Thailand’s most recognized choreographer-cum-director Panna Rittikrai yet again proves himself to be one of the greatest contributors to the recent wave of Thai New Action Cinema. His latest directing work, Bangkok Knockout, is full of new, breathtaking, authentic fluid action sequences, even without the crowd-attracting martial arts stars such as Tony Jaa, Dan Chupong, or Jija Yanin.
The amazing acrobatic show employs some of Panna’s leading stuntmen, like Sarawut Khamson, son of former Thai legendary action star Chachaphol Apichat and boxing trainer for Angelina Jolie. Stuntwoman for Jija Yanin in Chocolate also comes out from behind the scene and now appears in front of the camera.
The film focuses on a group of nine friends who call themselves The Fighting Club. With their martial art skills, they audition for what they think is a Hollywood stunt job. And thus audience muscles are moved since the film’s start. Of course The Fighting Club wins, and then they have a party. But it turns out to be an underworld gladiator game for villainous millionaires in which lives of the fighters’ families and friends are placed as bets. Fights may begin at any time. They have to be careful in every single minute. And there are always opportunities that their team will be kidnapped as friends may become enemies. They can not trust anyone. Enemies are around. And what happens if they have to fight with the game master, played by Panna himself. Bangkok Knockout is a rollercoaster ride of actions, betrayals, and love.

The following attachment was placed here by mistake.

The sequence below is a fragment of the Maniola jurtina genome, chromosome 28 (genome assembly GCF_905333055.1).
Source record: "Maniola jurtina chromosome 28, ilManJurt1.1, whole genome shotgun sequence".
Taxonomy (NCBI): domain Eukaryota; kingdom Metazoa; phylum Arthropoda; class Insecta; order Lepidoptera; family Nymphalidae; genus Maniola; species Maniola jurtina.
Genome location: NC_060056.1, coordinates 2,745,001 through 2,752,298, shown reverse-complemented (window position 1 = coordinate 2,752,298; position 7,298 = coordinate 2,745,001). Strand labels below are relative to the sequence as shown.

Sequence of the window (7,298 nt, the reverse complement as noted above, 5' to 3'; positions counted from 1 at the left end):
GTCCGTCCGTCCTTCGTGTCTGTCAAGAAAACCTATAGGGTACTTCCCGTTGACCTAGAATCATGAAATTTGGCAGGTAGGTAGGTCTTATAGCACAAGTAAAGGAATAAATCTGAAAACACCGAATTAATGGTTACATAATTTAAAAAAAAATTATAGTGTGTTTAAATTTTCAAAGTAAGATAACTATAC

The two directors Panna and Morakot play their roles well. Each of the nine members of The Fighting Club has their own martial arts styles — Muay Thai, Capoeira, Kung Fu, T-Ching, and Tae Kwan Do, all of which are prominently featured in the film. Most outstandingly, these actors, being true stuntmen, are not afraid to risk their lives to put on an exhilarating, authentic show. Some of the most spectacular scenes include jumping into air, clashing motorcycles in mid-air and fighting under a fast-moving truck. Bangkok Knockout is a masterpiece of junior Tony Jaa.
However, as these performers are stuntmen by nature, they do not yet know how to “act.” Though most of the film’s story and dramatic parts are developed by professional performers like Soraphon Chatree, Supaksorn Chaimongkol, Kiatisak Udomnak, or Pimchanok Luhrwisetphaiboon, there are still many unconvincing scenes. Also, the plot that features an underground betting world of gladiators truly lacks congruence and motives — a problem that has plagued many action films produced by Baa Ram Ewe.